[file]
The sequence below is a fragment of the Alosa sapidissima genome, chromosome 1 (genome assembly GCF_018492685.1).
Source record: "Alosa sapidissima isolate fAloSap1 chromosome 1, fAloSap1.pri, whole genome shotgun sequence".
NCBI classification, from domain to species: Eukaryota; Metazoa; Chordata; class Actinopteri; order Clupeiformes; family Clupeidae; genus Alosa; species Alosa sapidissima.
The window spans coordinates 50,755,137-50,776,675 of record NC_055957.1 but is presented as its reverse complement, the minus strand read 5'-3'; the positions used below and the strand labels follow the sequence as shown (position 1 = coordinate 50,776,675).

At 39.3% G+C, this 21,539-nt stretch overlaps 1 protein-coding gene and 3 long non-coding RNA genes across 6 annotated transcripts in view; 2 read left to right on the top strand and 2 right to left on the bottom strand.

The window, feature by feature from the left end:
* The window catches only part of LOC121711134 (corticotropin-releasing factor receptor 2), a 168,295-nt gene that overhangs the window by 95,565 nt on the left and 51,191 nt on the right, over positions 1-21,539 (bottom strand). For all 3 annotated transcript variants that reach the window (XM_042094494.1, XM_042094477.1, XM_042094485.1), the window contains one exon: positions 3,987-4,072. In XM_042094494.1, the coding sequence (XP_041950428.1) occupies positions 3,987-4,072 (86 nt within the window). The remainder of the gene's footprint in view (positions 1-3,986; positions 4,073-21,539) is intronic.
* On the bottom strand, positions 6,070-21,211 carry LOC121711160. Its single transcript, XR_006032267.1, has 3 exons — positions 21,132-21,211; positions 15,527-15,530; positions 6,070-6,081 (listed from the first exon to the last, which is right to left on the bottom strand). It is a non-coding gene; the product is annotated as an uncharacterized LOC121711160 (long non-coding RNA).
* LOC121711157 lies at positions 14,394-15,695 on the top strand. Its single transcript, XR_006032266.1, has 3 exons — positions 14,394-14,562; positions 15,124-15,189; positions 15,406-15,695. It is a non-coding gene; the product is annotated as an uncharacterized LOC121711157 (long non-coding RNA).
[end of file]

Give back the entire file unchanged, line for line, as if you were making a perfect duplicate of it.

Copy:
The sequence below is a fragment of the Alosa sapidissima genome, chromosome 1 (genome assembly GCF_018492685.1).
Source record: "Alosa sapidissima isolate fAloSap1 chromosome 1, fAloSap1.pri, whole genome shotgun sequence".
NCBI classification, from domain to species: Eukaryota; Metazoa; Chordata; class Actinopteri; order Clupeiformes; family Clupeidae; genus Alosa; species Alosa sapidissima.
The window spans coordinates 50,755,137-50,776,675 of record NC_055957.1 but is presented as its reverse complement, the minus strand read 5'-3'; the positions used below and the strand labels follow the sequence as shown (position 1 = coordinate 50,776,675).

At 39.3% G+C, this 21,539-nt stretch overlaps 1 protein-coding gene and 3 long non-coding RNA genes across 6 annotated transcripts in view; 2 read left to right on the top strand and 2 right to left on the bottom strand.

The window, feature by feature from the left end:
* The window catches only part of LOC121711134 (corticotropin-releasing factor receptor 2), a 168,295-nt gene that overhangs the window by 95,565 nt on the left and 51,191 nt on the right, over positions 1-21,539 (bottom strand). For all 3 annotated transcript variants that reach the window (XM_042094494.1, XM_042094477.1, XM_042094485.1), the window contains one exon: positions 3,987-4,072. In XM_042094494.1, the coding sequence (XP_041950428.1) occupies positions 3,987-4,072 (86 nt within the window). The remainder of the gene's footprint in view (positions 1-3,986; positions 4,073-21,539) is intronic.
* On the bottom strand, positions 6,070-21,211 carry LOC121711160. Its single transcript, XR_006032267.1, has 3 exons — positions 21,132-21,211; positions 15,527-15,530; positions 6,070-6,081 (listed from the first exon to the last, which is right to left on the bottom strand). It is a non-coding gene; the product is annotated as an uncharacterized LOC121711160 (long non-coding RNA).
* LOC121711157 lies at positions 14,394-15,695 on the top strand. Its single transcript, XR_006032266.1, has 3 exons — positions 14,394-14,562; positions 15,124-15,189; positions 15,406-15,695. It is a non-coding gene; the product is annotated as an uncharacterized LOC121711157 (long non-coding RNA).